Why Janey Godley’s spoof of Nicola Sturgeon is so brilliant – Bill Jamieson

With Nicola Sturgeon and Matt Hancock seemingly never off our screens, Bill Jamieson wonders if this – and the accompanying satire – is all part of the new normal.

Janey Godley has something to tell the nation (Picture : John Devlin)
Janey Godley has something to tell the nation (Picture : John Devlin)

Politics will never be the same – either in content or in style. There now looks to be an irreversible shift towards higher spending, higher tax and much more regulation and intervention. And it is hard to see how there will be much of a return to the laissez-faire politics of governments stepping back and leaving things to take their own course, with a minimum of interference.

It is all that the Scottish Conservatives will be able to do to hold back the pressure for higher taxation – and in particular higher taxes for those deemed “better off”.

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A tax on generous pension pots – or a wealth tax of some sort to curb the massive increases in government debt and deficit – looks a distinct possibility. As for spending cuts, a return to anything smacking of “austerity economics” is a political no-no.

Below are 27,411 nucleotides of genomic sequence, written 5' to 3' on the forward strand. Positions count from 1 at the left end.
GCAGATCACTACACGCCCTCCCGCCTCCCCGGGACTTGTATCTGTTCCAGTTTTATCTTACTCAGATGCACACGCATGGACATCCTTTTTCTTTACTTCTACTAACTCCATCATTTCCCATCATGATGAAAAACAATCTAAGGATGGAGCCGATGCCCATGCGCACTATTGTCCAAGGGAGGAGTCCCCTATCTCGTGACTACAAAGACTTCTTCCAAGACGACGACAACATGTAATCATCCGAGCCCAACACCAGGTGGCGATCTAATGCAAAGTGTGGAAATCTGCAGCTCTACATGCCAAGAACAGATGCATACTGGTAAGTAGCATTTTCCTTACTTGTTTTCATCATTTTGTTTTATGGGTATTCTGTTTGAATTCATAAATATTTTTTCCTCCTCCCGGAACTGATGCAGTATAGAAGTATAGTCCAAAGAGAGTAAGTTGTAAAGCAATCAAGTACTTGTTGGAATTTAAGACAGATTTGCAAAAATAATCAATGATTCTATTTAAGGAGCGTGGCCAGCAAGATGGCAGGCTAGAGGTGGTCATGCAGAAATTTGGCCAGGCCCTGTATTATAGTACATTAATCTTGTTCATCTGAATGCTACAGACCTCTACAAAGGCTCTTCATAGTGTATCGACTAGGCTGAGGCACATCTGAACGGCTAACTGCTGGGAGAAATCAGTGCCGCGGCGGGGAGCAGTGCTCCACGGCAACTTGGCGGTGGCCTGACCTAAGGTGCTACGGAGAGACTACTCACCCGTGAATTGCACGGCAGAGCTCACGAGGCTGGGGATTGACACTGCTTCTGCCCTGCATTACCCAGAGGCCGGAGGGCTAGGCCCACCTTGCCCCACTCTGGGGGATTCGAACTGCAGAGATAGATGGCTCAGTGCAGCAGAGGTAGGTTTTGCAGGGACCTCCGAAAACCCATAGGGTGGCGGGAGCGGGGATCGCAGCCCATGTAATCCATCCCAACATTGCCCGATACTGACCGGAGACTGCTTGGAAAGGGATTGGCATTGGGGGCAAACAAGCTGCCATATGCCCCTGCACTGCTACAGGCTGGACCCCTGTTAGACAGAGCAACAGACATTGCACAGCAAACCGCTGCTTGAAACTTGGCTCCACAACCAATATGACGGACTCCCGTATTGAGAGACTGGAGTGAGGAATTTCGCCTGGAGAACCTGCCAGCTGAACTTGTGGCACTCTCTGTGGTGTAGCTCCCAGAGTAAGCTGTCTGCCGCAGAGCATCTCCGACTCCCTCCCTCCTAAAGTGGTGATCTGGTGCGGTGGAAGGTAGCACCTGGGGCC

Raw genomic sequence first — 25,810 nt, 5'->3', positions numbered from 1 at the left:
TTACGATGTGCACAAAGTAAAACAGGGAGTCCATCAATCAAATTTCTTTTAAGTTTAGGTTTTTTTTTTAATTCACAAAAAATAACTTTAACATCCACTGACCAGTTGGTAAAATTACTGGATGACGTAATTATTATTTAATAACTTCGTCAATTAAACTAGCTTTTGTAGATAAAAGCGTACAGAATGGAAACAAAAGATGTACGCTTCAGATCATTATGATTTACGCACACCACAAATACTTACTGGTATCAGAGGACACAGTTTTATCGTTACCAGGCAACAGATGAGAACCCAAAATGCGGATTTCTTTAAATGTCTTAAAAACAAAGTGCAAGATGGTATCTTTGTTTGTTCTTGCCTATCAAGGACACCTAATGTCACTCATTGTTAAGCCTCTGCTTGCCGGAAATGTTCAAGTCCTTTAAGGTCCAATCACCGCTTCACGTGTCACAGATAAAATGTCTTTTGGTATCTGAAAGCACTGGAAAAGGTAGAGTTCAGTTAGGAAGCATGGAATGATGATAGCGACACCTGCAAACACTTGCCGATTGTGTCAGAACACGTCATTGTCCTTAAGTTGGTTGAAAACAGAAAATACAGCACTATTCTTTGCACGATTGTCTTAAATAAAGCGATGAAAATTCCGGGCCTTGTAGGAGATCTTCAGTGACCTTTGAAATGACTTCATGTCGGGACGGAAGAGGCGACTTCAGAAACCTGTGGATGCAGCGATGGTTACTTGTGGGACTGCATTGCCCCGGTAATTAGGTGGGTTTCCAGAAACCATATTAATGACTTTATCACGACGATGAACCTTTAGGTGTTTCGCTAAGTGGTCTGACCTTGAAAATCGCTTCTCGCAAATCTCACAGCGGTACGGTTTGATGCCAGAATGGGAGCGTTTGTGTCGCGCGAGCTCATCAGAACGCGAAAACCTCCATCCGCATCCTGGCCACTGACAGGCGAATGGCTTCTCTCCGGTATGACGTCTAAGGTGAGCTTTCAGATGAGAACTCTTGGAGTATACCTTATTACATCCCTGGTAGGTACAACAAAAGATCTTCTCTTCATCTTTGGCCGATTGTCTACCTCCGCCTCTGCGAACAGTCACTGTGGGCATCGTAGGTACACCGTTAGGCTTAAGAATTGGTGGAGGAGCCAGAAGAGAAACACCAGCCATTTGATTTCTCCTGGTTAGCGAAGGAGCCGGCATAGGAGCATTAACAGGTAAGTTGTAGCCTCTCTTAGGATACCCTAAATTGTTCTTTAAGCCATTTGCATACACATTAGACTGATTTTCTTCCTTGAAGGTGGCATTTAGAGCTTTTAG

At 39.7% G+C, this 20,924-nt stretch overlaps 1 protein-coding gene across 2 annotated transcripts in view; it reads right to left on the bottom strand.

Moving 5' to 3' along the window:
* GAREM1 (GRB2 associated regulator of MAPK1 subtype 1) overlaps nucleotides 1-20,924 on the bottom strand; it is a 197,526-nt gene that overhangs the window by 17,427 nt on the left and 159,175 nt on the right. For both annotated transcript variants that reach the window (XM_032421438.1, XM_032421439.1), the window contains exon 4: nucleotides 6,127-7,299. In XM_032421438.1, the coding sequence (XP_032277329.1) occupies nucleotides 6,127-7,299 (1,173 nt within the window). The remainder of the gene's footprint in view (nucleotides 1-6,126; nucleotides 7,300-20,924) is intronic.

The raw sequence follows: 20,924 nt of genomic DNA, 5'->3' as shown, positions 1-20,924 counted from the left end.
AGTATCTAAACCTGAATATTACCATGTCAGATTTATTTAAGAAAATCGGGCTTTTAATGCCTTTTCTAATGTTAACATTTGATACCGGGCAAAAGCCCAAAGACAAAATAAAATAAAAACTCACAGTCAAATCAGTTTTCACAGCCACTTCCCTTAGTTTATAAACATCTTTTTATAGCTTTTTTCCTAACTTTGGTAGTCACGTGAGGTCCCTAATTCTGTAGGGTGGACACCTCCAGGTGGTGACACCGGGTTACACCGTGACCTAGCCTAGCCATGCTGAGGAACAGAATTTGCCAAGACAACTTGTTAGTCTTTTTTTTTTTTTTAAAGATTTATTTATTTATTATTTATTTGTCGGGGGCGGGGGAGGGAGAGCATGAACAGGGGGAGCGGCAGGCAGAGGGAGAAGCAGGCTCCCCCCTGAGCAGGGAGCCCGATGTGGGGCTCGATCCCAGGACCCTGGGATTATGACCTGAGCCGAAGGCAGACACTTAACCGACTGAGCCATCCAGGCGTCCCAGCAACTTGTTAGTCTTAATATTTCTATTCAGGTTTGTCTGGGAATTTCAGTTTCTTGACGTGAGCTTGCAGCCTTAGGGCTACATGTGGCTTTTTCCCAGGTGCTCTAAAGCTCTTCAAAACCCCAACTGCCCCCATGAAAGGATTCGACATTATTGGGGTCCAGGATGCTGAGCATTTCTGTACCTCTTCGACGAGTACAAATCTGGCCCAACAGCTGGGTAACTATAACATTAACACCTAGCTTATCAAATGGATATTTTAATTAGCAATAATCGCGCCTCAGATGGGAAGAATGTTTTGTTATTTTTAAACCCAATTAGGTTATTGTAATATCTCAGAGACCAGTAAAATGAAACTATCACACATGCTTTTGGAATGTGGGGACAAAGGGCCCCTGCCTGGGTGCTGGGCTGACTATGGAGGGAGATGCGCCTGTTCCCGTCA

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And our political culture has changed, too. We have grown scarily accustomed to those daily briefings of statistics, graphs, advice, admonition and hectoring to keep the nation united and resolved in the battle against the coronavirus. The “Matt Hancock Show”, flanked by health experts and epidemiologists, has gone from the novel to the boringly routine, while officials deemed to have breached the lockdown restrictions, whether for family, health or purely romantic reasons, are subjected to ferocious grilling and condemnation by so-called “objective” broadcasters. We are close to social control by witch-hunt.

Might the daily news conferences of badgering and admonition by Matt Hancock and Nicola Sturgeon, declaiming from a rostrum with national flags in the background, become a permanent feature of our politics?

To be exposed to it so often is disturbing. Little wonder the brilliant, if overly sweary, skits on YouTube by comedian Janey Godley taking off the First Minister have proved so popular. I’m not sure what holds our attention more – the send-up of the First Minister or the ferocious agitation of her sign language companion, who looks to have come straight from a stairheid rammy.

And how I eagerly look forward to Godley’s closing sign-off: “I’m aff for a tuna sandwich”, followed swiftly by “Frank, get the door!” – surely the new national catchphrase of these troubled times.

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